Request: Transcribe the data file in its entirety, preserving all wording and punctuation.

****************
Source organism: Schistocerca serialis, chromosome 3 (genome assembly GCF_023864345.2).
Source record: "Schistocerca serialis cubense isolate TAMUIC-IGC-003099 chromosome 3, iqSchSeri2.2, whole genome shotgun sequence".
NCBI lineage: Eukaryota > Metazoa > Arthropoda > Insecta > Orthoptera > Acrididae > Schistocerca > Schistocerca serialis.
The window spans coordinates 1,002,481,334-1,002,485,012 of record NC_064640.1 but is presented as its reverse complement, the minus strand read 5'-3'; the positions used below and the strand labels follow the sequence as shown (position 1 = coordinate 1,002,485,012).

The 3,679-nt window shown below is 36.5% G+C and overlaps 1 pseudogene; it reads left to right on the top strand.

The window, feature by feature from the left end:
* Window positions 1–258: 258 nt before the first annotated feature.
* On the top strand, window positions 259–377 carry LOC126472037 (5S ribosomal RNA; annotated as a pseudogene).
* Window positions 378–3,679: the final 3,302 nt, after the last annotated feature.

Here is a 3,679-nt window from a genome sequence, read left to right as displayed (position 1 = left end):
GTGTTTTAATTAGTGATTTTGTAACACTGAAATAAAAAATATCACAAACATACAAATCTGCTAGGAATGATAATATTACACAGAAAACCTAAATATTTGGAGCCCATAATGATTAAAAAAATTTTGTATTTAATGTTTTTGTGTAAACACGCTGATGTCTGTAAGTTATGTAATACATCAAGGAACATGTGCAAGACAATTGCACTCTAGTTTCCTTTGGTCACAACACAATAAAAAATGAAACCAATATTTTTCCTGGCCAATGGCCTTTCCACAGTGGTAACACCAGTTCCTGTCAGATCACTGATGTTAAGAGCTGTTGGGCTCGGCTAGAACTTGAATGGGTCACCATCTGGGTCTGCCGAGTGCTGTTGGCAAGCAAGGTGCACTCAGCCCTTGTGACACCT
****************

Source organism: Schistocerca serialis, chromosome 3 (genome assembly GCF_023864345.2).
Source record: "Schistocerca serialis cubense isolate TAMUIC-IGC-003099 chromosome 3, iqSchSeri2.2, whole genome shotgun sequence".
NCBI lineage: Eukaryota > Metazoa > Arthropoda > Insecta > Orthoptera > Acrididae > Schistocerca > Schistocerca serialis.
The window spans coordinates 1,002,481,334-1,002,485,012 of record NC_064640.1 but is presented as its reverse complement, the minus strand read 5'-3'; the positions used below and the strand labels follow the sequence as shown (position 1 = coordinate 1,002,485,012).

The 3,679-nt window shown below is 36.5% G+C and overlaps 1 pseudogene; it reads left to right on the top strand.

The window, feature by feature from the left end:
* Window positions 1–258: 258 nt before the first annotated feature.
* On the top strand, window positions 259–377 carry LOC126472037 (5S ribosomal RNA; annotated as a pseudogene).
* Window positions 378–3,679: the final 3,302 nt, after the last annotated feature.

Here is a 3,679-nt window from a genome sequence, read left to right as displayed (position 1 = left end):
GTGTTTTAATTAGTGATTTTGTAACACTGAAATAAAAAATATCACAAACATACAAATCTGCTAGGAATGATAATATTACACAGAAAACCTAAATATTTGGAGCCCATAATGATTAAAAAAATTTTGTATTTAATGTTTTTGTGTAAACACGCTGATGTCTGTAAGTTATGTAATACATCAAGGAACATGTGCAAGACAATTGCACTCTAGTTTCCTTTGGTCACAACACAATAAAAAATGAAACCAATATTTTTCCTGGCCAATGGCCTTTCCACAGTGGTAACACCAGTTCCTGTCAGATCACTGATGTTAAGAGCTGTTGGGCTCGGCTAGAACTTGAATGGGTCACCATCTGGGTCTGCCGAGTGCTGTTGGCAAGCAAGGTGCACTCAGCCCTTGTGACACCT